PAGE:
Archetypal Lens Of Good Vs. Evil In Joseph Conrad's Heart Of Darkness

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The Archetypal Lens of Good vs. Evil in Heart of Darkness
In Heart of Darkness, Joseph Conrad focuses on the main characters of Marlow, the story’s narrator, who recounts his journey into the interior of the Congo, and Kurtz, an ivory trader, who is shrouded in mystery as Marlow is eager to meet him. Through the archetypes of the hero’s journey and shadow, both Marlow and Kurtz become deeply affected by their setting, which illuminates the theme of good versus evil.
Throughout Heart of Darkness, Marlow, the main narrator and defiant anti-hero, recount his past in the Congo, which his story reflects the hero’s journey, as he follows its stages, which shed light on the the darker nature of men as they clash between good and evil. Marlow in Heart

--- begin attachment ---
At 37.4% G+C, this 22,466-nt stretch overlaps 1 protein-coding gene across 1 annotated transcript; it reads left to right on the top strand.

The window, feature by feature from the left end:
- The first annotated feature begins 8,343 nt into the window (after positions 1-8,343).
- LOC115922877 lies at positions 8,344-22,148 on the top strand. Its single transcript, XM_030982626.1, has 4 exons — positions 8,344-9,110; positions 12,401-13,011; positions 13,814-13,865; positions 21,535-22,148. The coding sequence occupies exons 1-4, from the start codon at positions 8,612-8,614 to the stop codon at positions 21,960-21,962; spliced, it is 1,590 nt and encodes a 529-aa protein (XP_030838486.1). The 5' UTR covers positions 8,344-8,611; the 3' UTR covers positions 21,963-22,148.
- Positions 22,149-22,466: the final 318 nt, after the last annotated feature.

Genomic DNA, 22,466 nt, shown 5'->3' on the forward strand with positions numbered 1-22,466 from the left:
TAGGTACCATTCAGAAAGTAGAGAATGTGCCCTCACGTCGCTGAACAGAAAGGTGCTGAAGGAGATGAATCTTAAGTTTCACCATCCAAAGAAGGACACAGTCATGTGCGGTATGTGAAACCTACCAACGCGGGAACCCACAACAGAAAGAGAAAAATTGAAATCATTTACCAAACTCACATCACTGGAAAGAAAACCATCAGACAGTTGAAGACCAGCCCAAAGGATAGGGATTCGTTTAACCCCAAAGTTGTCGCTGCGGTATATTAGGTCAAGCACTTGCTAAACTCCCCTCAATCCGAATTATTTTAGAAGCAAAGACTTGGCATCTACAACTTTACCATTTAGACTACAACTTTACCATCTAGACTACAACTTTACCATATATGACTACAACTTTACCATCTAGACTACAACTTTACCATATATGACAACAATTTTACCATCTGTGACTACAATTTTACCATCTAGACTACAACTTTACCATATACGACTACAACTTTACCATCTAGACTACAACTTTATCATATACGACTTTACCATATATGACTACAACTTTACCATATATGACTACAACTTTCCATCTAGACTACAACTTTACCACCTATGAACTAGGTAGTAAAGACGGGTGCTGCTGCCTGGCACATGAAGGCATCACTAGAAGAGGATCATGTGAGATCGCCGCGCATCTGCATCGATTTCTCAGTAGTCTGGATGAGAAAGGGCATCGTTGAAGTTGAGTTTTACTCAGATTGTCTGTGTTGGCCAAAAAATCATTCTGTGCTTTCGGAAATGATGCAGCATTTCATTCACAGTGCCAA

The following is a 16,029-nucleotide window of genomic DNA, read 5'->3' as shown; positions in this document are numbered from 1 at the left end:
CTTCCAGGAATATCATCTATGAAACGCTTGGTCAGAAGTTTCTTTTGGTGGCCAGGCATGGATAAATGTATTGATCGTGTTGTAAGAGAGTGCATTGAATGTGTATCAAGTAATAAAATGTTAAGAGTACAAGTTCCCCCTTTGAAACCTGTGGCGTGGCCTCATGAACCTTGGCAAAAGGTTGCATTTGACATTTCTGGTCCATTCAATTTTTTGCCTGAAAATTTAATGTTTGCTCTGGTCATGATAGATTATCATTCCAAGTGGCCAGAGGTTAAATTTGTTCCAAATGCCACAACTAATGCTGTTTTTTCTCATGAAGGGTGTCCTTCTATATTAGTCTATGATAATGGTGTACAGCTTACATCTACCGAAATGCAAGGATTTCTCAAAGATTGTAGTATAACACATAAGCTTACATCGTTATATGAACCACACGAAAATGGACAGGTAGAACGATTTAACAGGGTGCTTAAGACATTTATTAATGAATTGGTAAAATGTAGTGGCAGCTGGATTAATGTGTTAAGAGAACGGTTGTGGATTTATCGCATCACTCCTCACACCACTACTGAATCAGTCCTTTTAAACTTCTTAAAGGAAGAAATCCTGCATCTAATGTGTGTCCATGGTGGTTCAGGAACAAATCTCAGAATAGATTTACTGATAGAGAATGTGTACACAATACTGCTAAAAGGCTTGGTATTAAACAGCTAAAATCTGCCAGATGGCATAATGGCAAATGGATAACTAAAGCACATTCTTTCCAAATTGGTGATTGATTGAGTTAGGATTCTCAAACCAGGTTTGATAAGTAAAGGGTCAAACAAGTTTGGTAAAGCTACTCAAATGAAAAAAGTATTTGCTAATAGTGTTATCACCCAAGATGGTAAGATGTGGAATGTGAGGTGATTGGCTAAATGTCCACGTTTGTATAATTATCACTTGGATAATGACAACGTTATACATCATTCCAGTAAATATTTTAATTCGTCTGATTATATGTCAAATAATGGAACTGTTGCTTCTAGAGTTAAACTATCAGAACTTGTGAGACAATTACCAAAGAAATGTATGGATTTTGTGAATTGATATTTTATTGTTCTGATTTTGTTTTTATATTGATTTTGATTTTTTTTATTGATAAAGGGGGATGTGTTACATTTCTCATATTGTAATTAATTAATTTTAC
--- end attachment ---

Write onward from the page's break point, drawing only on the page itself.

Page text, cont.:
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Conrad’s character, Marlow, experiences not only a physical journey “deep within the heart of Africa” and in to the uncivilized Congo, but an archetypal journey of a level. In one of his journeys, Marlow descends into deeper levels of Dante’s Hell. As part of the journey, Marlow describes his fascination with a map of Africa and how “it had become a place of darkness” to him. Marlow also describes the map to contain a large river “an immense snake uncoiled, with its head in the sea.” His description of the snake relates to the serpent in the Bible that coincides with the Devil. The snake also represents man’s descent into darkness and Hell because of its head’s placement at the threshold of the continent. The allusion to Dante’s Inferno continues as Marlow journeys to Brussels, he describes the city as “a white sepulchre”. The city’s description becomes a first hand example to tombs and death that are vital to the image of Hell. As Marlow goes to his meeting in the fogged city, he sees two women “knitting black wool”. The portrayal of the women knitting directly relates to the Fates that are so often portrayed in Mythology and Dante’s telling of Hell. The furthering description of Hell is portrayed in Marlow’s journey on the boats, the boats parallel to Charon and his delivery of the spirits to Hades. Perhaps the greatest example of descent into Hell comes to the readers as Marlow’s description of some of the characters. Kurtz’ description in the novel is that of “a vapour exhaled by the earth… misty and silent” and his voice is depicted with great importance and strength as Satan's voice is in the Inferno. As a result, Conrad’s imagery and allusions depict the

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